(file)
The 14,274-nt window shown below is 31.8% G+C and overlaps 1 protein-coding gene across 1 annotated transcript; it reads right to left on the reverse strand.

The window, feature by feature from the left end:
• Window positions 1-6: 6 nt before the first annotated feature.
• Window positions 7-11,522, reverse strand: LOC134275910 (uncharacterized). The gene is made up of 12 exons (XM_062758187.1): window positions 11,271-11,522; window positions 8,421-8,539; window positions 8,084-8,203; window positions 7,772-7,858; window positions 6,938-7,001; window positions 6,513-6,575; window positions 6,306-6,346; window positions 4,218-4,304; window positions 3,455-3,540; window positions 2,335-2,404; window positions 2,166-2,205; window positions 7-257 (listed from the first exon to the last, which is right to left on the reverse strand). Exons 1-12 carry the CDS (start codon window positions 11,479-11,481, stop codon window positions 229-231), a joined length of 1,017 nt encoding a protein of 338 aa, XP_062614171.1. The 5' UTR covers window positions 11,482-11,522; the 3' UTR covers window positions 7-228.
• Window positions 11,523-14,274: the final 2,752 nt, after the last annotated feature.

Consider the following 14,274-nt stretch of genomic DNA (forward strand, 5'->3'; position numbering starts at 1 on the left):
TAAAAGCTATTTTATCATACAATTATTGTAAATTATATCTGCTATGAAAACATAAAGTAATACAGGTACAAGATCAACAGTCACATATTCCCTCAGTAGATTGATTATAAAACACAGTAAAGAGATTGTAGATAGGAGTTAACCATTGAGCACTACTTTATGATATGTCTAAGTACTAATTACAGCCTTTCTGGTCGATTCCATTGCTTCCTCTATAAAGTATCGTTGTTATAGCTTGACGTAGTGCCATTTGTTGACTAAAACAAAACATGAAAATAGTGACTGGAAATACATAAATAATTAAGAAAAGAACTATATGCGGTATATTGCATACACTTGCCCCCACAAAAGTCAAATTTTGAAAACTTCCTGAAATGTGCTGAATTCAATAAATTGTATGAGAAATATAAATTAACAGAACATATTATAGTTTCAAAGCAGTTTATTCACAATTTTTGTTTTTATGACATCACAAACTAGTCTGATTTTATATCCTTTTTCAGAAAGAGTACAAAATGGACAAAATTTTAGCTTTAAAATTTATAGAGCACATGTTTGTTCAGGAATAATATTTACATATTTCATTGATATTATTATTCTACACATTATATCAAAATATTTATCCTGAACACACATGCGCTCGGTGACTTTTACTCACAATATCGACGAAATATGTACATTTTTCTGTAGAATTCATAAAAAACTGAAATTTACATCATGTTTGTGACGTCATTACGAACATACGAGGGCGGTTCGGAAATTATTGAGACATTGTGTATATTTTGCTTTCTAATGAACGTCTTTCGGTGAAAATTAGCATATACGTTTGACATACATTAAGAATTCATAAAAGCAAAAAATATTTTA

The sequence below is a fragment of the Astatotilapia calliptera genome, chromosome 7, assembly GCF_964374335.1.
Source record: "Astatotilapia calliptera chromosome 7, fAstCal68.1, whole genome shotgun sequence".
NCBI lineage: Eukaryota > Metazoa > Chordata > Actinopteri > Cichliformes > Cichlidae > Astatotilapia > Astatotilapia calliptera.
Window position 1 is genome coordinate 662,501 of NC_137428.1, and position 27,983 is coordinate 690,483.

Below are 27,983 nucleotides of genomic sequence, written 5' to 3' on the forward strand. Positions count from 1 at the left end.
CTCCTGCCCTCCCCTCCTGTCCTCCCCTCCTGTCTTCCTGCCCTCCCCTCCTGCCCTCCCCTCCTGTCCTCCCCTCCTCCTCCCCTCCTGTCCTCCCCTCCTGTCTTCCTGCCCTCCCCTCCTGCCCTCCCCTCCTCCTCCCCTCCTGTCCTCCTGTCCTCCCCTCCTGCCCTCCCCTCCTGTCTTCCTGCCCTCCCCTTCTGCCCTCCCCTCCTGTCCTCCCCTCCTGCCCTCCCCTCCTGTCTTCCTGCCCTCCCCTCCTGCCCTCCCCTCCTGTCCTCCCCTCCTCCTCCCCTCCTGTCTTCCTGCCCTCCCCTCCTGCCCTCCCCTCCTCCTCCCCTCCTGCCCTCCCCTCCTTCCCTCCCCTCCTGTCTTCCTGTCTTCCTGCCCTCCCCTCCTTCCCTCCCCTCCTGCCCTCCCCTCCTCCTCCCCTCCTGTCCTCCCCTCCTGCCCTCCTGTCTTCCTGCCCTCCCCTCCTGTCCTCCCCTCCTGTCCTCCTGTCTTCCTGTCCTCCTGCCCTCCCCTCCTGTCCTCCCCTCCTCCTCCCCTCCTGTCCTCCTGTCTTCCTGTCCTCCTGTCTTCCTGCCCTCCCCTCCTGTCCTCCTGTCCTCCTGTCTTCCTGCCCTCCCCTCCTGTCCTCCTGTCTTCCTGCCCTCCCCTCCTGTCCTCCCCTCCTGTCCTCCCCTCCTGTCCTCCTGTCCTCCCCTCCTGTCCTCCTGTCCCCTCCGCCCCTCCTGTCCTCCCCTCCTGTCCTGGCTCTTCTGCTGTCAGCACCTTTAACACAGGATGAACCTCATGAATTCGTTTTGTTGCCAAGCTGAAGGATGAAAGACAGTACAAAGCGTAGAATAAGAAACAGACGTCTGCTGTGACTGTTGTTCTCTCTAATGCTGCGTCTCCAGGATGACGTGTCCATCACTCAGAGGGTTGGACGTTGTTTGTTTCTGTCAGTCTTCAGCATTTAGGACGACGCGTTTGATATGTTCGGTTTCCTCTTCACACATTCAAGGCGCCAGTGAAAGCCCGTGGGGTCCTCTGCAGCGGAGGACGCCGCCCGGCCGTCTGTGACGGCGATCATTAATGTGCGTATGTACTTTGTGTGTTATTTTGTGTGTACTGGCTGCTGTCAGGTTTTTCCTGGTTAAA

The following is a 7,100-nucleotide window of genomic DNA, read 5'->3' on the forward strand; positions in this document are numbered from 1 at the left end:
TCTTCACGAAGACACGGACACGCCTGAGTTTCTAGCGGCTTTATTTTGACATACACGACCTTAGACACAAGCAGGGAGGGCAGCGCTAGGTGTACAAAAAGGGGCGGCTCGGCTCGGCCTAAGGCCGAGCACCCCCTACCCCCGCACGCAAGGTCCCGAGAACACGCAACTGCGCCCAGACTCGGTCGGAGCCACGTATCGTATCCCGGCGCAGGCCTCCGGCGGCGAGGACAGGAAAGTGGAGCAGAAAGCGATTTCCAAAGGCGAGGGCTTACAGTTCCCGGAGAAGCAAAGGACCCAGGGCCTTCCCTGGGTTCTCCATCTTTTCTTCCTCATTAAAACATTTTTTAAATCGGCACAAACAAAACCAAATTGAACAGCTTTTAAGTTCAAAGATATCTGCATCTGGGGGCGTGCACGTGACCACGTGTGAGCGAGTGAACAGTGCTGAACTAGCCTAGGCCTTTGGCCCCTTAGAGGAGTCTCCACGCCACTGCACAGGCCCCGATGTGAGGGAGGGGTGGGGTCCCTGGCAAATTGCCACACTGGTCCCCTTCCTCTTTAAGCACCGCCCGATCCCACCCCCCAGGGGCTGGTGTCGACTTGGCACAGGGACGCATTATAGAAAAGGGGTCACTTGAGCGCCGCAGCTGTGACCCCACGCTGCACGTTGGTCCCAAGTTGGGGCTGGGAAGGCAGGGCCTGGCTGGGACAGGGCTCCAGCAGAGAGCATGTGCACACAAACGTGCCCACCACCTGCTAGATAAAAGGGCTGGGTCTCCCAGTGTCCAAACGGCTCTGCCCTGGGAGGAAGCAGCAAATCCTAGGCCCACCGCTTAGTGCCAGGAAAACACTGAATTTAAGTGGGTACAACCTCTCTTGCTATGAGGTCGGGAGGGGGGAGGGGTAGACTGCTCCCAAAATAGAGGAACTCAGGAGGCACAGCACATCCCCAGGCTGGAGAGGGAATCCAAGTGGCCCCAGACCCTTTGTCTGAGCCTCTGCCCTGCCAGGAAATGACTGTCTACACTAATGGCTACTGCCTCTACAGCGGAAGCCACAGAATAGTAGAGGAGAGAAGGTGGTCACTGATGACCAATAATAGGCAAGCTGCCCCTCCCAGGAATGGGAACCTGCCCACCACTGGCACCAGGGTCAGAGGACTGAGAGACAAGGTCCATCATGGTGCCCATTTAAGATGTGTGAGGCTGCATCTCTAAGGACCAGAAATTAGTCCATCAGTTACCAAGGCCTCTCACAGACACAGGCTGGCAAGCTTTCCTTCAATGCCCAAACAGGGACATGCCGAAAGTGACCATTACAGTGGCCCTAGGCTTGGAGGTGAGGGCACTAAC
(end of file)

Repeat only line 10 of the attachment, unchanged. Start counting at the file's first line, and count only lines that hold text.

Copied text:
NCBI lineage: Eukaryota > Metazoa > Chordata > Actinopteri > Cichliformes > Cichlidae > Astatotilapia > Astatotilapia calliptera.